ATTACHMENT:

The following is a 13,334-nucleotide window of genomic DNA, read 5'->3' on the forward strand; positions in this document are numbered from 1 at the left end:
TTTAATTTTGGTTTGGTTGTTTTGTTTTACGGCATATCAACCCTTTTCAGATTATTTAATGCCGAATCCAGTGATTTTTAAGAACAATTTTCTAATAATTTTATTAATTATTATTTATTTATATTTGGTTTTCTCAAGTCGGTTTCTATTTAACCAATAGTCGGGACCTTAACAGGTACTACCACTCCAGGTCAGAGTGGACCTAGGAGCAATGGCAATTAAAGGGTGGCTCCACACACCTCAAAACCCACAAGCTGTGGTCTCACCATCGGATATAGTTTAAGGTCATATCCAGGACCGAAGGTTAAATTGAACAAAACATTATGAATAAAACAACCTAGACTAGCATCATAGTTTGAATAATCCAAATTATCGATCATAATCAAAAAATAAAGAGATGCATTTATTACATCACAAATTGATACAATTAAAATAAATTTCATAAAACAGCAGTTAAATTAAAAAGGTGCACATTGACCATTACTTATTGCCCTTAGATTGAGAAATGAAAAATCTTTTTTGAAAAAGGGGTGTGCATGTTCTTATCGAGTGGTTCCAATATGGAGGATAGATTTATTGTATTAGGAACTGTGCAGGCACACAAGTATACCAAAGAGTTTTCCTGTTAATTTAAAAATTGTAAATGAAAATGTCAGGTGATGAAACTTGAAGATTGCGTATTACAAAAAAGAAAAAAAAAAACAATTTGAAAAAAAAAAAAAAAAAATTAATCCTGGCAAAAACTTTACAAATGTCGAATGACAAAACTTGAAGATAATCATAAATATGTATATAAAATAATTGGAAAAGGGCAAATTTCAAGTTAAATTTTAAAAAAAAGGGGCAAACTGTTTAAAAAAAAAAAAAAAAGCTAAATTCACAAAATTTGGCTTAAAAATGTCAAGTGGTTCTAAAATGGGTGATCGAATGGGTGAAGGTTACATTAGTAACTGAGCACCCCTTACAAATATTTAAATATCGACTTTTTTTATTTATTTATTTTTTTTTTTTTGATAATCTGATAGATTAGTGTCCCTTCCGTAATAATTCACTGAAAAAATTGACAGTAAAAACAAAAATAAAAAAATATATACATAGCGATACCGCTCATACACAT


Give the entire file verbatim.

The following is a 13,334-nucleotide window of genomic DNA, read 5'->3' on the forward strand; positions in this document are numbered from 1 at the left end:
TTTAATTTTGGTTTGGTTGTTTTGTTTTACGGCATATCAACCCTTTTCAGATTATTTAATGCCGAATCCAGTGATTTTTAAGAACAATTTTCTAATAATTTTATTAATTATTATTTATTTATATTTGGTTTTCTCAAGTCGGTTTCTATTTAACCAATAGTCGGGACCTTAACAGGTACTACCACTCCAGGTCAGAGTGGACCTAGGAGCAATGGCAATTAAAGGGTGGCTCCACACACCTCAAAACCCACAAGCTGTGGTCTCACCATCGGATATAGTTTAAGGTCATATCCAGGACCGAAGGTTAAATTGAACAAAACATTATGAATAAAACAACCTAGACTAGCATCATAGTTTGAATAATCCAAATTATCGATCATAATCAAAAAATAAAGAGATGCATTTATTACATCACAAATTGATACAATTAAAATAAATTTCATAAAACAGCAGTTAAATTAAAAAGGTGCACATTGACCATTACTTATTGCCCTTAGATTGAGAAATGAAAAATCTTTTTTGAAAAAGGGGTGTGCATGTTCTTATCGAGTGGTTCCAATATGGAGGATAGATTTATTGTATTAGGAACTGTGCAGGCACACAAGTATACCAAAGAGTTTTCCTGTTAATTTAAAAATTGTAAATGAAAATGTCAGGTGATGAAACTTGAAGATTGCGTATTACAAAAAAGAAAAAAAAAAACAATTTGAAAAAAAAAAAAAAAAAATTAATCCTGGCAAAAACTTTACAAATGTCGAATGACAAAACTTGAAGATAATCATAAATATGTATATAAAATAATTGGAAAAGGGCAAATTTCAAGTTAAATTTTAAAAAAAAGGGGCAAACTGTTTAAAAAAAAAAAAAAAAGCTAAATTCACAAAATTTGGCTTAAAAATGTCAAGTGGTTCTAAAATGGGTGATCGAATGGGTGAAGGTTACATTAGTAACTGAGCACCCCTTACAAATATTTAAATATCGACTTTTTTTATTTATTTATTTTTTTTTTTTTGATAATCTGATAGATTAGTGTCCCTTCCGTAATAATTCACTGAAAAAATTGACAGTAAAAACAAAAATAAAAAAATATATACATAGCGATACCGCTCATACACAT